# find the length of the curve $y= \int_{-2}^x\sqrt{3t^4-1} \, dt$

I'm stuck for a while not sure how to continue, or if there's a mistake that I did that prevent me to continue.

$$y= \int_{-2}^x\sqrt{3t^4-1} \ dt \ , \ -2≤x≤-1$$

$$y = F(x) - F(-2)$$ $$y' = f(x) - f(-2)$$ $$y' = \sqrt{3x^4-1} - \sqrt{47}$$ $$(y')^2 = 3x^4-1 -2 \sqrt{(3x^4-1)\ 47} + 47$$ $$1+(y')^2 = 3x^4 -2 \sqrt{(3x^4-1)\ 47} + 47$$

Now how can I integrate this: $$\int_{-2}^{-1} \sqrt{3x^4 -2 \sqrt{(3x^4-1)\ 47} + 47}$$ And I cant get it to $\int_{-2}^{-1} \sqrt{ [\sqrt{3x^4-1} \ - \sqrt{47}]^2}$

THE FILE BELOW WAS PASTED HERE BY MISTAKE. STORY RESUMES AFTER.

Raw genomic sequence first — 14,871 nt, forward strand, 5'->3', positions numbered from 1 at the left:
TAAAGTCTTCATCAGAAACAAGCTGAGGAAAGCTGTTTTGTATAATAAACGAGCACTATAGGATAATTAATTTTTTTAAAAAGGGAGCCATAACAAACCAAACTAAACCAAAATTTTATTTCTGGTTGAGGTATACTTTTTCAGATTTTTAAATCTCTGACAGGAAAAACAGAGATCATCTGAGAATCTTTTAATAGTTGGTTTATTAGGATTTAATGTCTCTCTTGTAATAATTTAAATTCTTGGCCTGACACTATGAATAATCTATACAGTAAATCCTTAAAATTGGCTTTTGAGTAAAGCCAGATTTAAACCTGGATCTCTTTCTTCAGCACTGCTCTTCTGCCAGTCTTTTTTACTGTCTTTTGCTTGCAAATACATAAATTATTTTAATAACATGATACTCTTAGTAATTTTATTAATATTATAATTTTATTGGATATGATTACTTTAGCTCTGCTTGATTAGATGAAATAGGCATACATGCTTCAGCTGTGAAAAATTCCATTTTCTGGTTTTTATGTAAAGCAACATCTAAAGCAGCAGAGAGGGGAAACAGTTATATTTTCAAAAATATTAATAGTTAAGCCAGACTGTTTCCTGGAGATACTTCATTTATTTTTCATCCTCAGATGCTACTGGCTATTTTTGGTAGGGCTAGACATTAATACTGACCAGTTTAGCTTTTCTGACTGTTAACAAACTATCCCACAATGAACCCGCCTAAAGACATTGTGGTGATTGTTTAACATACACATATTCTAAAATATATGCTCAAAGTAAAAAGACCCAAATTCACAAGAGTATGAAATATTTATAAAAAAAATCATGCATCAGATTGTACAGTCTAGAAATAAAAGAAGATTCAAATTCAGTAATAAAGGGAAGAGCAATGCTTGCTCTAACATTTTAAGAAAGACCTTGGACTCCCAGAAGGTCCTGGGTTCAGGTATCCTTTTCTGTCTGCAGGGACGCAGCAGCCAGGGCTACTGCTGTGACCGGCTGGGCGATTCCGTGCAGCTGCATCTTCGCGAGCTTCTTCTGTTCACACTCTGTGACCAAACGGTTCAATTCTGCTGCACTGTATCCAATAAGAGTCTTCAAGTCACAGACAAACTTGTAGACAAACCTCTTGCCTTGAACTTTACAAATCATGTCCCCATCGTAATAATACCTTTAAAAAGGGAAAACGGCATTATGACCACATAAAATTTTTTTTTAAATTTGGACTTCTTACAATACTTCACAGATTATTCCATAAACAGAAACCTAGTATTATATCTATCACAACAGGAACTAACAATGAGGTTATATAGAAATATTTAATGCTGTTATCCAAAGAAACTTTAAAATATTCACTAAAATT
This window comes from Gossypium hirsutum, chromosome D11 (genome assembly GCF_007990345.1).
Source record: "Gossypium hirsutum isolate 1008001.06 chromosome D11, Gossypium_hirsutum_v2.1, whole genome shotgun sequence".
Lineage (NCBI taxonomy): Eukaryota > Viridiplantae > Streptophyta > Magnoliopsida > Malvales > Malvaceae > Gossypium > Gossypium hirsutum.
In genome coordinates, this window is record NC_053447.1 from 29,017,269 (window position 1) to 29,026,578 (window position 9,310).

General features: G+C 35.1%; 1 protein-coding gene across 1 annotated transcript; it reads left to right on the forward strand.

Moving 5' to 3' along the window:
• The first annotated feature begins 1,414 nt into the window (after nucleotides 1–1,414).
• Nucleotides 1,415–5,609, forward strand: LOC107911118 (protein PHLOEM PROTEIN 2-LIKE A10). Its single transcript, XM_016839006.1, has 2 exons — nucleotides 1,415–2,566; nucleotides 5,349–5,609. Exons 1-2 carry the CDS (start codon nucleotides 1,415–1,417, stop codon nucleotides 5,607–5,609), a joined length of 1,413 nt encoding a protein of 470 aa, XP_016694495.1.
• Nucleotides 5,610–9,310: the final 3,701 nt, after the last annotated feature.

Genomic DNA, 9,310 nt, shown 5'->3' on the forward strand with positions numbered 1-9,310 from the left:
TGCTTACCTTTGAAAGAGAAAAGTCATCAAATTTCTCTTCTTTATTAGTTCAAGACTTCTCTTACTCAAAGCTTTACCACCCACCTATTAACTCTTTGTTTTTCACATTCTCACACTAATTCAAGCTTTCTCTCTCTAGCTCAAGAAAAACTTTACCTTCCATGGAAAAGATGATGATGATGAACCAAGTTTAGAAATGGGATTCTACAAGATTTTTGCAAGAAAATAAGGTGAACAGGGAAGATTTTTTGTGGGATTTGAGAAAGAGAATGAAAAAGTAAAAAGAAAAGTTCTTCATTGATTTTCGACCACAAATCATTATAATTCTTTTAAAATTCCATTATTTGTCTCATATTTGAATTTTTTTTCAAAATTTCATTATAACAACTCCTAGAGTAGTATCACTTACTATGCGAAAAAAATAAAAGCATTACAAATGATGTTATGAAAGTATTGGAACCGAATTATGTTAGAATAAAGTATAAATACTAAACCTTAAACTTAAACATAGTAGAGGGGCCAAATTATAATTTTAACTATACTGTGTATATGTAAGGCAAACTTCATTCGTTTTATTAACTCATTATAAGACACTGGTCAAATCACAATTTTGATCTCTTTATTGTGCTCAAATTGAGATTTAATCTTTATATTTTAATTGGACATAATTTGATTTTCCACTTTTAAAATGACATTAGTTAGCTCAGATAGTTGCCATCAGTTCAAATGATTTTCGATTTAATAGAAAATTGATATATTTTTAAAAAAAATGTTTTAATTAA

• If $F(x)$ is a function of $x$ so that $F(-2)$ is constant, and if $y=F(x)-F(-2)$, then you cannot have $y’=f(x)-f(-2)$, because the linearity of the derivative goes as $$\bigl[F(x)-F(-2)\bigr]’=F’(x)-\bigl[F(-2)\bigr]’$$ and not as $F’(x)-F’(-2)$. Commented Jun 9, 2018 at 1:06

Notice by the FTC

$$y' = \sqrt{3x^4-1}$$

and Thus,

$$(y')^2 +1 = 3x^4$$

it follows that

$$\mathcal{L} = \int\limits_{-2}^{-1} \sqrt{3}x^2 dx = ...$$

• Thanks, because it's represented by a function I forgot that it's, in fact, a constant. Commented Jun 9, 2018 at 0:04

Your problem is in the line $$y' = (F(x) - F(-2))'\ne f(x) - f(-2)$$

the result should be $$y'=f(x)$$ since $(F(-2))'=0.$